Imagine what this peaceful area today was like in the 19th century with a tannery just south of a blacksmith shop—certainly noisy, and probably very smelly. Add a rail line passing through and you would have had a very different environment from today.
This is part four of the history of the landowners living along the proposed railroad route that was surveyed for the Delaware Flemington Railroad Company in 1873 and was intended to run from Prallsville to Flemington.
This is a return to an article I wrote in 2012 about the family that used to own what is known today as the Sarah Dilts Farm Park. Some wonderful photographs have come my way that have inspired me to take a second look.
This is my second article on the neighborhood of Sandy Ridge in Delaware Township. The previous article was written by Jonathan M. Hoppock in 1905 (and heavily annotated by me.) Today’s article was written by Egbert T. Bush, over 25 years later.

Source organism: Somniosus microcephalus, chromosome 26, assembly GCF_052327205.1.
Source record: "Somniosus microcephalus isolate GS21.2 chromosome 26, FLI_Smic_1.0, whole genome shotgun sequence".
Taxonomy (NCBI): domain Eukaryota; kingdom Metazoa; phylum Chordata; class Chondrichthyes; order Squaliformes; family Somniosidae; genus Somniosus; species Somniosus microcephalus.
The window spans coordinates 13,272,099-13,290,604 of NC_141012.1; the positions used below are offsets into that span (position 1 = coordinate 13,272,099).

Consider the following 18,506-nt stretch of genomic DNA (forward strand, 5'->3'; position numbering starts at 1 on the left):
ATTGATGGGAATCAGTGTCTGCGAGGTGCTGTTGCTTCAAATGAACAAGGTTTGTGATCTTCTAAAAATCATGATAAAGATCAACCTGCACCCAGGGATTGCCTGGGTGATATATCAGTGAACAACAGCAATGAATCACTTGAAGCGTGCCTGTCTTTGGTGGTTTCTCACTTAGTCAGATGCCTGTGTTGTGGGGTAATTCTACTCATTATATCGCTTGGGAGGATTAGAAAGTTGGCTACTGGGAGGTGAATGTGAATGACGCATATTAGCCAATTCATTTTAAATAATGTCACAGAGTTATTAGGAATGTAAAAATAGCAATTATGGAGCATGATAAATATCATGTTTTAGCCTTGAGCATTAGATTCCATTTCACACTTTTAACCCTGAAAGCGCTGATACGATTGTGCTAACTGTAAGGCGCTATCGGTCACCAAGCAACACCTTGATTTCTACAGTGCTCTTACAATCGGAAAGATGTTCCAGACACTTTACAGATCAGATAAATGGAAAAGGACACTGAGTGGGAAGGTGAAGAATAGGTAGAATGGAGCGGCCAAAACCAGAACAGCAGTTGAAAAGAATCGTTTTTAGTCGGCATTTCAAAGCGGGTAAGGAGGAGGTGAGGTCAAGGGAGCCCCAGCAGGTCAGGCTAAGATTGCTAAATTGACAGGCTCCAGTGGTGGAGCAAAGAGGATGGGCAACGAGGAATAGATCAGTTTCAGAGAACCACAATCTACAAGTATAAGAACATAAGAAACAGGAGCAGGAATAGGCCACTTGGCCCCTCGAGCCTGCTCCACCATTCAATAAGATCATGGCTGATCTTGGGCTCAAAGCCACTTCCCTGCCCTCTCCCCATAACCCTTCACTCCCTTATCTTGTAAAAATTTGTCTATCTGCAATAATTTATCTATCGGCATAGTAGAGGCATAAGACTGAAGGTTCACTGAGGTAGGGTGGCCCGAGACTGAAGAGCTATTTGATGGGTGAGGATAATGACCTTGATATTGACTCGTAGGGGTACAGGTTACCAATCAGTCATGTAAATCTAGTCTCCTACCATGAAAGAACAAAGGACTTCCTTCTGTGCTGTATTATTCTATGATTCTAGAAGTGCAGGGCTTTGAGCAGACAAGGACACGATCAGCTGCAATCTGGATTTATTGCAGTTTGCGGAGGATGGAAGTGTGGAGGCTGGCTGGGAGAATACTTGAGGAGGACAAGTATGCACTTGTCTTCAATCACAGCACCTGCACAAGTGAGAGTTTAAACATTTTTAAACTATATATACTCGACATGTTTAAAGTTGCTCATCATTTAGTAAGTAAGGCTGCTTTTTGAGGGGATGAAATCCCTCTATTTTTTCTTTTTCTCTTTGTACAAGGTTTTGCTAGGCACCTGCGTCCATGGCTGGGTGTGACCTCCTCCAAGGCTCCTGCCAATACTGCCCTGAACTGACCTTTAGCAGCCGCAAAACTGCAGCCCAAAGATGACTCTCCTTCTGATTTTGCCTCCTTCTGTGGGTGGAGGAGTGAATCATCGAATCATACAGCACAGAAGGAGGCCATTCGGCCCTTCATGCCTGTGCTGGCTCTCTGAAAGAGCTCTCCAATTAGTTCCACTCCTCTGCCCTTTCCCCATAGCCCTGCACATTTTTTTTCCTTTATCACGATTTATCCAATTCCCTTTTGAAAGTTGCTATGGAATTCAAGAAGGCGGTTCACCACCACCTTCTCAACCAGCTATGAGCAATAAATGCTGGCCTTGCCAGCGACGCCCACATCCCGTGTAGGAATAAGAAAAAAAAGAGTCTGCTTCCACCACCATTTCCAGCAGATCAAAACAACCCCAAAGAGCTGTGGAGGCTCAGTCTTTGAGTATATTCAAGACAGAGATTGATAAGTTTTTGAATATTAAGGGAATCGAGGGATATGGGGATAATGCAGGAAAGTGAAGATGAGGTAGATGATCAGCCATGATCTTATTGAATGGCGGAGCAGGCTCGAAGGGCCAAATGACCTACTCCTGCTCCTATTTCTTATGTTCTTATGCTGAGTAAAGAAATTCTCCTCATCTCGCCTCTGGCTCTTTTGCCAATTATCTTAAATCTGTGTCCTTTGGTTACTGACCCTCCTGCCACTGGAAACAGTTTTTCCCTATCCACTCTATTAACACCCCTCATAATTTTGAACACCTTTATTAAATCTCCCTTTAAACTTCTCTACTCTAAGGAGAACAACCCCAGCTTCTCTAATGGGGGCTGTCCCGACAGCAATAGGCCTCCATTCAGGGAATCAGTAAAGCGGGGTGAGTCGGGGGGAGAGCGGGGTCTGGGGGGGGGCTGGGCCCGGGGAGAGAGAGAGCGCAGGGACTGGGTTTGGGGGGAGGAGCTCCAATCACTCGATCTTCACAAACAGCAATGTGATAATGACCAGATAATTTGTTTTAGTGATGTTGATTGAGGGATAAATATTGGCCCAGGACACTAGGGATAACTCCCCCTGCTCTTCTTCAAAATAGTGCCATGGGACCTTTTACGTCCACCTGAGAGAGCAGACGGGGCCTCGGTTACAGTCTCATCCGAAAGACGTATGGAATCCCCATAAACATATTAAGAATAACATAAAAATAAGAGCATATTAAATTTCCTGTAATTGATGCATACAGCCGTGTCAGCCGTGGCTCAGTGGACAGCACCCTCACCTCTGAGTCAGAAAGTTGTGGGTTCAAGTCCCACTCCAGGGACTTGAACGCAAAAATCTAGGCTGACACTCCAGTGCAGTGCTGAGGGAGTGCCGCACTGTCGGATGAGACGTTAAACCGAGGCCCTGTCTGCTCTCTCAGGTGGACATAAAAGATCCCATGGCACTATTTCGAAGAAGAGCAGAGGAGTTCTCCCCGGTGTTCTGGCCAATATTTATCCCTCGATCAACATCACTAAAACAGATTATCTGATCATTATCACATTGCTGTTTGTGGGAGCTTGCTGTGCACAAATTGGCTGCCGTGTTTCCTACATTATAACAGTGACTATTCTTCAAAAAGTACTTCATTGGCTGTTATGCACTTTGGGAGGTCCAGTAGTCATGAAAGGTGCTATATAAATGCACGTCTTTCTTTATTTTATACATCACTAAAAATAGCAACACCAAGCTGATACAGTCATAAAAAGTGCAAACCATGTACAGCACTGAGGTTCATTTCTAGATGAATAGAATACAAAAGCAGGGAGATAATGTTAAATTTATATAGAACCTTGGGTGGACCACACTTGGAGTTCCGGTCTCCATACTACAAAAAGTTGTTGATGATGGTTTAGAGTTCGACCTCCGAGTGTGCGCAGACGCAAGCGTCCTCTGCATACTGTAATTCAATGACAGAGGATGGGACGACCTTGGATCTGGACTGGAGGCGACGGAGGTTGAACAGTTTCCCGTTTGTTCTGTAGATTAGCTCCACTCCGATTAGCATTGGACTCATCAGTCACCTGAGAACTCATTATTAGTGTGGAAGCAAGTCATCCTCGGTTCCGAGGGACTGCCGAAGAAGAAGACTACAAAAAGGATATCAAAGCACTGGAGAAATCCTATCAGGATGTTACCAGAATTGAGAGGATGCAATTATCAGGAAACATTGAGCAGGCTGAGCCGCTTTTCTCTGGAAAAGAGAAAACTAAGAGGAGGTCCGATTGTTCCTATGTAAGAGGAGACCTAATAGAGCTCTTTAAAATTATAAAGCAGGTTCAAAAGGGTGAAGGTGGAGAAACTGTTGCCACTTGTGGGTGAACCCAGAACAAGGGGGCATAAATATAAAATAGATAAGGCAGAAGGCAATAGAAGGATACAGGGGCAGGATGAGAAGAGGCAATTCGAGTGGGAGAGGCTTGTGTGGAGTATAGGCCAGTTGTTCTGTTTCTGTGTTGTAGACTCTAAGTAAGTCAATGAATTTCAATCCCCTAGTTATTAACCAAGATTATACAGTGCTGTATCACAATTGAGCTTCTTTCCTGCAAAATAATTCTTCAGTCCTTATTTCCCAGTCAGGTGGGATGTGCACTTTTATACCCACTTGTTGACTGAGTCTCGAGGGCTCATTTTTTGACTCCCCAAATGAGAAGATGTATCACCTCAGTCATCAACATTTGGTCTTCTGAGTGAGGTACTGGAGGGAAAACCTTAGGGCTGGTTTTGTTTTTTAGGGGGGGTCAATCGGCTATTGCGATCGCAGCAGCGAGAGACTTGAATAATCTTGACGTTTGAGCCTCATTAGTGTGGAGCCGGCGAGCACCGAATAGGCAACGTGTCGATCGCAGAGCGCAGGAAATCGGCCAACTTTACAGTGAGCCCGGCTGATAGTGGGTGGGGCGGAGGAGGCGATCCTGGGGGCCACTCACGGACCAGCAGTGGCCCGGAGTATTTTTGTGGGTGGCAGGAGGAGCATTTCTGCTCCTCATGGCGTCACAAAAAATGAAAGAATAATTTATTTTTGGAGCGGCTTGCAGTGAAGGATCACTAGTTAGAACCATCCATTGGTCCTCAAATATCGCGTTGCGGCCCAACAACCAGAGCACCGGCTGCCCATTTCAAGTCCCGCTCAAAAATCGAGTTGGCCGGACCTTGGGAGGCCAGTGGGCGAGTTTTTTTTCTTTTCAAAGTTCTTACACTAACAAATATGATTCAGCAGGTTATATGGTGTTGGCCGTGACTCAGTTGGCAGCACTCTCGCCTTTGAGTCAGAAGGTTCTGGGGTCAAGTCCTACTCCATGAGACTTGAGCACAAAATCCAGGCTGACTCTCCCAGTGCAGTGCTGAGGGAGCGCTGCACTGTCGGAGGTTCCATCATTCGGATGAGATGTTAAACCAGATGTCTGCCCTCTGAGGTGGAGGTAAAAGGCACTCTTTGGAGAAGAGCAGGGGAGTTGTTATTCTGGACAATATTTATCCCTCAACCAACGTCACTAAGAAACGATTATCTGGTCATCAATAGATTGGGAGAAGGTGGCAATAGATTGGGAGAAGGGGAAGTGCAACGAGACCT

The Dilts family in Hunterdon County is abundant and always has been. However, I have not been able to attach William Dilts of Sandy Ridge to the larger Dilts family. His list of descendants will stand on its own until I can link him with the other Hunterdon County Dilts family.
One of the earliest Dilts in New Jersey was Wilhelm Dils, who died in Knowlton, Sussex County in 1794, age 83. His wife Rachel died in 1793, age 72. Other early settlers were Johann Wilhelm Dils and Henrich Dils who were present in Lebanon Township in the 1730s.
This article (here somewhat updated) was originally written in 1995 for the Township Committee, back when it was trying to decide what to do with the old farmhouse. Sarah Dilts had left the farm she inherited to the township and it had been turned into a true community park. But the house was a dilemma. How to use it and maintain it? At one point the township committee considered moving the police department there. But that was not feasible, and eventually the house and other structures were taken down. Here is how it looked before that happened.Continue reading »